This facility is important for accurately previewing the acceptability of the measurement plan, but it’s not yet a full simulation of the expected manufacturing variation. For this, you need to add further information to the model.
The positional constraints of each component and the variation in the parts and features are now defined. A Monte Carlo analysis is then performed to calculate the variation within the assembly and its effect on the measurements.
The end result is a digital model of the assembly that holds all of the information on how your product and its constituent parts will vary during the manufacturing and assembly processes. You can instantly recall and display any of the predicted variation examples that will occur in a production run of, say, 1,000 or 100,000 units. The important thing is that it shows you the effects of the form variations, including deformation, on the whole product assembly—not just at specified measurement points.
Designers and engineers can collaborate and directly and interactively compare the original design aspirations, in terms of gap-and-flush targets, against an accurate digital recreation of the actual variations that they expect to see in the manufacturing process. Without needing expert knowledge of geometric dimensioning and tolerancing (GD&T), they can see the effects of their decisions—and, together, explore potential problem areas or causes for concern while there’s still time to take corrective action.
The latest release of aesthetica, version 3.3, has a number of new features and functions. These include a full 64-bit version and support for multicore/multiprocessor systems, which should add to the product’s appeal. Whereas the model size that the 32-bit version can handle is typically limited to less than 3GB, regardless of how much memory is installed in your machine, the new 64-bit version can use all available memory. This allows you to work with much larger and more detailed 3D CAD models.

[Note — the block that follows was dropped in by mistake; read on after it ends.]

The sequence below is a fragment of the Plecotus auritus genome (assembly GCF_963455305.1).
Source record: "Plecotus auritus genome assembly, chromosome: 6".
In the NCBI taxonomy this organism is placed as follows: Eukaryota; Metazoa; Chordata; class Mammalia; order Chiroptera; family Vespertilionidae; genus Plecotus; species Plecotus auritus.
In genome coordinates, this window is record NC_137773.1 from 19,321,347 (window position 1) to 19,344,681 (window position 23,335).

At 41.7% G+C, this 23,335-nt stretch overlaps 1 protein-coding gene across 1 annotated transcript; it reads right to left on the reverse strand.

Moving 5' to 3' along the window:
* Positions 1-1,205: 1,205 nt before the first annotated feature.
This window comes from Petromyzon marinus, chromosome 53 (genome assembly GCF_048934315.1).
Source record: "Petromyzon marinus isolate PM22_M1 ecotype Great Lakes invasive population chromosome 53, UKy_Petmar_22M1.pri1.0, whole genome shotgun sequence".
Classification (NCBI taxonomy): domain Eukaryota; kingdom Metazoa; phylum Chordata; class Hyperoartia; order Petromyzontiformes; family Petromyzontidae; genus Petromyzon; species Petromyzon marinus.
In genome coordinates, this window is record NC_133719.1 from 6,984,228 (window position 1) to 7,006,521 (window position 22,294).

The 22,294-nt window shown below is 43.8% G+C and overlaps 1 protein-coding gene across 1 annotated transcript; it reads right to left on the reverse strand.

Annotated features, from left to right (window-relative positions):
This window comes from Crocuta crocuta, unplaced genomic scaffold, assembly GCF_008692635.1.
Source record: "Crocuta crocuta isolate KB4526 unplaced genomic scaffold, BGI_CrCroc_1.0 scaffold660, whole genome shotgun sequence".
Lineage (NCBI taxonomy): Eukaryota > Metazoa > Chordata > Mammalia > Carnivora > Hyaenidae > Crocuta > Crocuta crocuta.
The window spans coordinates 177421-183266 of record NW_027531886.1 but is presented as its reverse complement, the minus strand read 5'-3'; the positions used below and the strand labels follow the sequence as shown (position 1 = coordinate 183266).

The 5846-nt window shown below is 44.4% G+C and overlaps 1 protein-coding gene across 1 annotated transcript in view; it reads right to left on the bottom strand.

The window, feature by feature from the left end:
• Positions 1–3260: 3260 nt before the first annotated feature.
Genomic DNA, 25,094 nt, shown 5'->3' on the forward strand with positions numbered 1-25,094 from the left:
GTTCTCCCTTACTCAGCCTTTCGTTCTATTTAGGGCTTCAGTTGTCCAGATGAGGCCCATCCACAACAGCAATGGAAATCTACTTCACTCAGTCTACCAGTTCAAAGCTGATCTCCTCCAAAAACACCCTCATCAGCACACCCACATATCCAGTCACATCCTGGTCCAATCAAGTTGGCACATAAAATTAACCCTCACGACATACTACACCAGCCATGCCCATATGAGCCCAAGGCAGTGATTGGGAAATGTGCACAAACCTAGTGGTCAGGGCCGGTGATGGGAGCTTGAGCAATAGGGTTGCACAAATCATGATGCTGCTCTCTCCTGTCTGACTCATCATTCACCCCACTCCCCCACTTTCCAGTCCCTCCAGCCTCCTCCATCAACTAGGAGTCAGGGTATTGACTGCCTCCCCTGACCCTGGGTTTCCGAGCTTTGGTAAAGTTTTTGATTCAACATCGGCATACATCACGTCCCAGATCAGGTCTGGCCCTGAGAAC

In addition, Monte Carlo analysis and model deformation is performed up to 25% faster in the 64-bit version, depending on the model size and complexity. The new support for multicore/multiprocessor systems delivers a linear increase in the performance of the simulation, meshing and tessellation processes.
In the visualization arena, new scenario capture functions allow you to capture a series of gap and flush target scenarios (i.e., what is desired from a perceived quality viewpoint) along with actual tolerance scenarios, all combined within a single window. You can then instantly recall them during a perceived quality review meeting.
You can also export these captured scenarios to your favorite high-end visualization solution. In addition to automatically capturing animations of maximum, nominal and minimum tolerance scenarios to AVI movies as before, you can now save them directly into a set of PowerPoint slides, along with the accompanying statistical information.
By enabling those who are primarily concerned with the visual quality of a product to engage those who are involved in the definition and control of manufacturing tolerances in meaningful discussions about a product that is under development, aesthetica improves collaboration and increases design process efficiency.
Neil McLeod is a UK-based marketing and communications consultant who specializes in the design and engineering software applications marketplace. Send feedback to DE-Editors@deskeng.com.